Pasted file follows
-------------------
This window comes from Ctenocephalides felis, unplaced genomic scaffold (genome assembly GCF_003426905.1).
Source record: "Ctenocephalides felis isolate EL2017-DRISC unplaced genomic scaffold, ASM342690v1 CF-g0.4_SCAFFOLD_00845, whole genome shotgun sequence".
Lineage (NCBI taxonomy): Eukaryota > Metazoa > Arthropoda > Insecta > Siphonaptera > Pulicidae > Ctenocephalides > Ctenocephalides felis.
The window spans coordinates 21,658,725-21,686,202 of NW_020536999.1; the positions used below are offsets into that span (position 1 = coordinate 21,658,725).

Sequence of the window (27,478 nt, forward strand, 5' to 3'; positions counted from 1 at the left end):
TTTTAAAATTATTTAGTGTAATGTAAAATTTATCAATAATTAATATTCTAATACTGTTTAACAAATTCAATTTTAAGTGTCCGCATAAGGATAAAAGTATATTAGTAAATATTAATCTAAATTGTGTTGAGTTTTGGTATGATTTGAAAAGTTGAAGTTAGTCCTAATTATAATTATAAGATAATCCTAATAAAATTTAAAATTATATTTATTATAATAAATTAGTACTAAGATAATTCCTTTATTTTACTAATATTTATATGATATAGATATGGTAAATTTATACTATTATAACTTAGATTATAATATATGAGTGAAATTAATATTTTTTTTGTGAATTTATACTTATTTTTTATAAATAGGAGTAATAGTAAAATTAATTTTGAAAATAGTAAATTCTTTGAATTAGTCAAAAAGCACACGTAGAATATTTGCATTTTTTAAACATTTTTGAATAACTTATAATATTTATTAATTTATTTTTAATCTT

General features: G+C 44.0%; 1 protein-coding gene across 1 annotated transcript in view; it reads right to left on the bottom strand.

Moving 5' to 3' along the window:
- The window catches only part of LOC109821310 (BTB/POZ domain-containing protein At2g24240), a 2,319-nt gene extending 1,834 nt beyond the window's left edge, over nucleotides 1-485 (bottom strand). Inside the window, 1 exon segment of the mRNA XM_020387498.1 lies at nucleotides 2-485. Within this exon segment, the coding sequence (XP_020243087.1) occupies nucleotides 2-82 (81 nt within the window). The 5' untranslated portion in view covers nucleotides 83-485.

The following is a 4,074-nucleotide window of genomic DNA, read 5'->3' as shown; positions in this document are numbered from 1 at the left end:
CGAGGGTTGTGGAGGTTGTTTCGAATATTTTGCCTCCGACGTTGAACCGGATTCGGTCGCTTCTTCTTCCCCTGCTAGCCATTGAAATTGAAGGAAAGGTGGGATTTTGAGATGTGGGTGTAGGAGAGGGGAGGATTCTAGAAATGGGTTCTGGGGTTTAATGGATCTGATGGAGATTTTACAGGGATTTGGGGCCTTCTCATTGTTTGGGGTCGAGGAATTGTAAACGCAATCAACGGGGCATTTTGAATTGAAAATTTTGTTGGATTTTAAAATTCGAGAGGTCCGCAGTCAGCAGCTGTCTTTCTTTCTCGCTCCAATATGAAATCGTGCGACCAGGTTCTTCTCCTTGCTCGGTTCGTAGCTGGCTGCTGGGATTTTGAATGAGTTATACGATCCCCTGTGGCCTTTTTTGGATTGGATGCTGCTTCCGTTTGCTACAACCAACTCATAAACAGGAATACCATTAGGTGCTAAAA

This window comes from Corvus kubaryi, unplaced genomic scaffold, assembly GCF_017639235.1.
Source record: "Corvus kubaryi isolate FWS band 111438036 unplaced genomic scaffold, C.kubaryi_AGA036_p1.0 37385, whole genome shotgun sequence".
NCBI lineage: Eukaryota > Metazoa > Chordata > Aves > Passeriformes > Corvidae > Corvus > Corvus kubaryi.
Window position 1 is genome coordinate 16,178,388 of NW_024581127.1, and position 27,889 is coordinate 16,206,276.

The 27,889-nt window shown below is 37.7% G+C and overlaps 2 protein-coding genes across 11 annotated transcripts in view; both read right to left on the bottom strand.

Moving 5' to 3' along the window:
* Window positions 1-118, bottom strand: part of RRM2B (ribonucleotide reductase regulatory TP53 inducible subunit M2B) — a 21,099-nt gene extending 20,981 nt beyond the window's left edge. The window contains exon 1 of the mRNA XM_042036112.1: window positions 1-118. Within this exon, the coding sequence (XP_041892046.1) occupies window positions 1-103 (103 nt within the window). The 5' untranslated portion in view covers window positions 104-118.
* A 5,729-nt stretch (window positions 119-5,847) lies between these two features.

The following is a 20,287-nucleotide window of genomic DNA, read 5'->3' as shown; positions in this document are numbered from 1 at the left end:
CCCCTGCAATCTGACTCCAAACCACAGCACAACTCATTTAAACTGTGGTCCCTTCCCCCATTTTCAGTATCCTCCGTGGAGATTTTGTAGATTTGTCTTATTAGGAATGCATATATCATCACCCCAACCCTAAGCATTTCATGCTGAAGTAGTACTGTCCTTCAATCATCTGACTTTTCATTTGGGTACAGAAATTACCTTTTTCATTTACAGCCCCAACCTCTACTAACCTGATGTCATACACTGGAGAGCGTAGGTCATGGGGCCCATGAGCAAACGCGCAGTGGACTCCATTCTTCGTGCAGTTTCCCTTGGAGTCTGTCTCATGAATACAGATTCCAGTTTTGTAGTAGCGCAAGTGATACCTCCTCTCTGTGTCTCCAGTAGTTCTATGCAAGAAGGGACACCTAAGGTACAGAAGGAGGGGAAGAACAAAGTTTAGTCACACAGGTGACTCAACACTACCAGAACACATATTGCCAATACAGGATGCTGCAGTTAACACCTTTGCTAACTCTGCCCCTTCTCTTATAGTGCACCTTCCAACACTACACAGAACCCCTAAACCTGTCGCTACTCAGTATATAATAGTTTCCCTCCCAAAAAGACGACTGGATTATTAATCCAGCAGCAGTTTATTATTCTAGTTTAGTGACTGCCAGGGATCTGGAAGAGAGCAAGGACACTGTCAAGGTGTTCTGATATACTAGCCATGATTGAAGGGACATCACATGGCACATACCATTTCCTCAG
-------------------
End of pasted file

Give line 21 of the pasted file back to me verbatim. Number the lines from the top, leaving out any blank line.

CCCCTGCAATCTGACTCCAAACCACAGCACAACTCATTTAAACTGTGGTCCCTTCCCCCATTTTCAGTATCCTCCGTGGAGATTTTGTAGATTTGTCTTATTAGGAATGCATATATCATCACCCCAACCCTAAGCATTTCATGCTGAAGTAGTACTGTCCTTCAATCATCTGACTTTTCATTTGGGTACAGAAATTACCTTTTTCATTTACAGCCCCAACCTCTACTAACCTGATGTCATACACTGGAGAGCGTAGGTCATGGGGCCCATGAGCAAACGCGCAGTGGACTCCATTCTTCGTGCAGTTTCCCTTGGAGTCTGTCTCATGAATACAGATTCCAGTTTTGTAGTAGCGCAAGTGATACCTCCTCTCTGTGTCTCCAGTAGTTCTATGCAAGAAGGGACACCTAAGGTACAGAAGGAGGGGAAGAACAAAGTTTAGTCACACAGGTGACTCAACACTACCAGAACACATATTGCCAATACAGGATGCTGCAGTTAACACCTTTGCTAACTCTGCCCCTTCTCTTATAGTGCACCTTCCAACACTACACAGAACCCCTAAACCTGTCGCTACTCAGTATATAATAGTTTCCCTCCCAAAAAGACGACTGGATTATTAATCCAGCAGCAGTTTATTATTCTAGTTTAGTGACTGCCAGGGATCTGGAAGAGAGCAAGGACACTGTCAAGGTGTTCTGATATACTAGCCATGATTGAAGGGACATCACATGGCACATACCATTTCCTCAG